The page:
Vickroy: Clark Weber, seniors revisit radio’s heyday
Clark Weber rocks this retirement thing.
The former 1960s-70s radio disc jockey and talk show host, among the most popular on the Chicago airwaves at his peak, continues to entertain audiences, only nowadays he’s preaching to an older choir.
“For people in their 60s, 70s and 80s, aging can be a very fearful time,” Weber said, before taking the stage at the Smith Crossing Continuing Care Retirement Community in Orland Park. “Many haven’t planned for retirement and suddenly, it’s here.”
Among the first things Weber tells people is that he lives in a retirement community in Evanston.
“Joan and I are thrilled to be there,” he said. “We weren’t in there a week and Joan had a slipcover made for the stove.”
And then, perhaps to prove that old age and fogeyness are not one and the same, he tears into anecdotes about hookers, toilet paper and off-air pranks gone awry.
Weber — who worked for WLS, WCFL and WIND in Chicago — has sold about 6,000 copies of his book, “Clark Weber’s Rock and Roll Radio: The Fun Years, 1955-1975,” which is filled with stories about rock-and-roll legends and life during rock radio’s heyday (available at amazon.com and chicagosbooks.com).
He uses some of the material in his live presentation — remembering his good friends and fellow Chicago legends Wally Phillips and Howard Miller, both of whom have died — as well as the first time he met Sonny and Cher.
Weber had been asked to tour with the couple, who were starring in a teenage film called “Good Times.” He was to introduce them on stage.
“She was a grouch who sat at the back of the bus and just smoked,” he recalled. “Finally, I asked what was wrong with her. And (Sonny) said, ‘We just found out we owe the IRS $250,000 in back taxes, and she doesn’t like the movie.’ ”
Weber said that film, once discovered by a CBS executive, catapulted the couple to their own TV show and a lifetime of fame.
He also told the audience about an “unfortunate” incident at Brother Rice High School years ago. Paul Revere and the Raiders were playing on stage when a teenage girl in the front row reached up and grabbed lead singer Mark Lindsay.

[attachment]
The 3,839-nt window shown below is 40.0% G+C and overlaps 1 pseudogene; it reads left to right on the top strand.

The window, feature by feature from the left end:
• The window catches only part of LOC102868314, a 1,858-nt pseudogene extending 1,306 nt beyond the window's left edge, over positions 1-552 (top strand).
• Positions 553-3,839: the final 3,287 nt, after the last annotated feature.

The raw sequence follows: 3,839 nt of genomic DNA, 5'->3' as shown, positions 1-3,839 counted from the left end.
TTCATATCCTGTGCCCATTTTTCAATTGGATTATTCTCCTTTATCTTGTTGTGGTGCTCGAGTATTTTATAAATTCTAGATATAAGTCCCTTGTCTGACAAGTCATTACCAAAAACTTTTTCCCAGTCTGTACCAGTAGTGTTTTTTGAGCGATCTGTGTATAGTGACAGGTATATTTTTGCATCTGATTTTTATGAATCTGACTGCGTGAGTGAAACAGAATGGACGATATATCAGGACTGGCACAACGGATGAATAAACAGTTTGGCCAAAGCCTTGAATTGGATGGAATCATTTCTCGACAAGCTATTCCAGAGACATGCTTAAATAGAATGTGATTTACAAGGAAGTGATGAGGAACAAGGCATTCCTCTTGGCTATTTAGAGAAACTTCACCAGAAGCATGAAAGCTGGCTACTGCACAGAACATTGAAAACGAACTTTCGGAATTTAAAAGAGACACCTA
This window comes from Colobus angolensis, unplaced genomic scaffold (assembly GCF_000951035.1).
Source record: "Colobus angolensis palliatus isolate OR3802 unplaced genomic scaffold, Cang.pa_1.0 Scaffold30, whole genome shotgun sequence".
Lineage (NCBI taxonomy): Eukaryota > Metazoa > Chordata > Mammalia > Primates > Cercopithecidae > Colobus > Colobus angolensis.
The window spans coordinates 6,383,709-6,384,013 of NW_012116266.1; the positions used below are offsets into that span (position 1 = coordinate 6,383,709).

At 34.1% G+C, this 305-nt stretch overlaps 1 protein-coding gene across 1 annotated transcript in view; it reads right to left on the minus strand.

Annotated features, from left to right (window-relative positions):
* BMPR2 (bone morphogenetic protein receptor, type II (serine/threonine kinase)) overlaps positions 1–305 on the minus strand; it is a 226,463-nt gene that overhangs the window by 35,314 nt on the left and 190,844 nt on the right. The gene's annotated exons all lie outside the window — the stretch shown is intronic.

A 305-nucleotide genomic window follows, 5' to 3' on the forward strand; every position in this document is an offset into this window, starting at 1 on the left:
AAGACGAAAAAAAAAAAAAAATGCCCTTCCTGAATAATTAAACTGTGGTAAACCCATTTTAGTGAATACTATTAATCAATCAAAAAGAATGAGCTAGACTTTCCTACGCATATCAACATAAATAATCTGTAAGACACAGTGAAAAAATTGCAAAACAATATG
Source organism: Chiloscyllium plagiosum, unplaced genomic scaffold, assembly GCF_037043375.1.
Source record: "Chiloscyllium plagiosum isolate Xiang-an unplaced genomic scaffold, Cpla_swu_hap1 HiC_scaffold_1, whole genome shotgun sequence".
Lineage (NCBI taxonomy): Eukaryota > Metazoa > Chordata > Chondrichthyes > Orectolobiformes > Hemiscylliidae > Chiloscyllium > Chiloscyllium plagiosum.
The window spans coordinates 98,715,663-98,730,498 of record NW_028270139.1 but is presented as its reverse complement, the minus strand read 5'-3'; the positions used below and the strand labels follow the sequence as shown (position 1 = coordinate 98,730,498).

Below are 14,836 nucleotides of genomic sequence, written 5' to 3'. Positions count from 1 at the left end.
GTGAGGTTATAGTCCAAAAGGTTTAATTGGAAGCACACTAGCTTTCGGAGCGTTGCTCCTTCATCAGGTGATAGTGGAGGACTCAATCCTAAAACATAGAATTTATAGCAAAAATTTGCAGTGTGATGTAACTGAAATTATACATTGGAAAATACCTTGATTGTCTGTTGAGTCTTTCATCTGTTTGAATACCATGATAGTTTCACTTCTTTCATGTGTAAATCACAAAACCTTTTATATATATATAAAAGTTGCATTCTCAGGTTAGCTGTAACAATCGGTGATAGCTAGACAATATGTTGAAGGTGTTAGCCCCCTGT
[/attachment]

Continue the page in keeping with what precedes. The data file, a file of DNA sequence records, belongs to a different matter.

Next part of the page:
“Do you know where she grabbed him?” he asked, drawing laughter from the audience. “You’re right.”
Weber, who turns 83 next month, has four daughters, 12 grandchildren and one great-grandchild. In addition to promoting his book, he speaks on behalf of retirement community living at senior citizen homes across the Chicago area and in three other states, including Florida. Earlier this day, he spoke at the Smith Village in Chicago’s Beverly community.
Weber doesn’t see radio lasting the decade, not unless it gets a huge infusion of young listeners. But for a 20-year period or so, beginning in the mid 1950s, it was the be-all, end-all.
He was a morning deejay in Milwaukee in 1960 when WLS called and offered him $34,000 to move to Chicago. Back then a new Chevrolet cost about $6,000.
“There are still skid marks on I-94 from when I got in the car and headed south,” he said, adding that he was also able to earn $600 to $900 more a week for live appearances at concerts and other events.
Weber went on to become a program director, a job that he said was not that impressive.
“It’s like running a cemetery. All kinds of people underneath you, but nobody’s listening.”
On his 44th birthday, columnist Irv Kupcinet gave him a mention in his Chicago Sun-Times column.
“Howard Miller noticed it and wished me a happy birthday,” Weber said. “Then he asked me why I was so down. I told him I was 44 and still a DJ.”
That’s when Miller told him about the next big thing in radio.
“Talk,” he said. “I said, ‘Get outta here.’ Talk?’ ”
Sure enough, Weber’s next gig was at WIND, then an all-talk station.
Back then, he said, Wally Phillips could command a salary of up to $1 million. But these days, he said, stations no longer have that kind of revenue, or a DJ that wide a reach.
Weber frequently visited Phillips, who suffered from Alzheimer’s disease before he died.
“Even though he couldn’t remember me, he would hug me because he could remember that I was a part of his past,” Weber said.
And that was a past filled with practical jokes. Weber recalled the time that he flew then-newcomer Larry Lujack to a downstate gig in his Piper Aztec twin-engine airplane, which he used to park next to Bob Collins’ plane at Palwaukee Airport.
On the flight back, Weber pulled out the cumbersome aircraft operating manual and began flipping through the pages. Lujack nervously asked what was wrong.
“I told him, ‘Oh nothing, just trying to figure out how to land this damn thing,’ ” Weber said.
After encouraging the Smith Crossing seniors to make the most of their golden years and citing Bob Hope, Tony Bennett and Howard Miller as examples of people who aged gracefully, Weber gave his signature farewell: “This is Mother Weber’s oldest son, Clark, signing off.”